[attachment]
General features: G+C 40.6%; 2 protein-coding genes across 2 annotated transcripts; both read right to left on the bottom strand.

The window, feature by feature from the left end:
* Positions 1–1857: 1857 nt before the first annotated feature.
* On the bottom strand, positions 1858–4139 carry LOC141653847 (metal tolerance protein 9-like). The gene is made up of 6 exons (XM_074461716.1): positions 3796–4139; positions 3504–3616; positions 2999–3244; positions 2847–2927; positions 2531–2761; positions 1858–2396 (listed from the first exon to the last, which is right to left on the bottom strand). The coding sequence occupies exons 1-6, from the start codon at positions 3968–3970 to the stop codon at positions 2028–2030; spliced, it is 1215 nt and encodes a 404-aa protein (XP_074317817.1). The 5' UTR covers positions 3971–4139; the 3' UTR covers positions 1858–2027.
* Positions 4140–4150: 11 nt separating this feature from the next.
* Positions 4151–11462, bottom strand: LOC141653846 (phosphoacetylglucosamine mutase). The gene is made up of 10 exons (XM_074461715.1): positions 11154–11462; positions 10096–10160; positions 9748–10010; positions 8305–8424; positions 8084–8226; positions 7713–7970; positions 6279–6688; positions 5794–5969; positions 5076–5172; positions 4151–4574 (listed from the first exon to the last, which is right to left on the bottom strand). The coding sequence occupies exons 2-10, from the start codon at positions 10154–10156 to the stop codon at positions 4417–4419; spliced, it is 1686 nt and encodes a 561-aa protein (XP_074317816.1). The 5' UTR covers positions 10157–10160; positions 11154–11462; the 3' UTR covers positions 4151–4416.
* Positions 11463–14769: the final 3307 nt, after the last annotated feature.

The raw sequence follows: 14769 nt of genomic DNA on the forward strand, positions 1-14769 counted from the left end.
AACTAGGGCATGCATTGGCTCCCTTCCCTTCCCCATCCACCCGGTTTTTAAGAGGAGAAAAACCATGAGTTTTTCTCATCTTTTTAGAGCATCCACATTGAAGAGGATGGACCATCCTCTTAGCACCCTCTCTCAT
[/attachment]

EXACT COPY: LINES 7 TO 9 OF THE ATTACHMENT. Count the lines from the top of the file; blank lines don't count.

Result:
* Positions 11463–14769: the final 3307 nt, after the last annotated feature.

The raw sequence follows: 14769 nt of genomic DNA on the forward strand, positions 1-14769 counted from the left end.
AACTAGGGCATGCATTGGCTCCCTTCCCTTCCCCATCCACCCGGTTTTTAAGAGGAGAAAAACCATGAGTTTTTCTCATCTTTTTAGAGCATCCACATTGAAGAGGATGGACCATCCTCTTAGCACCCTCTCTCAT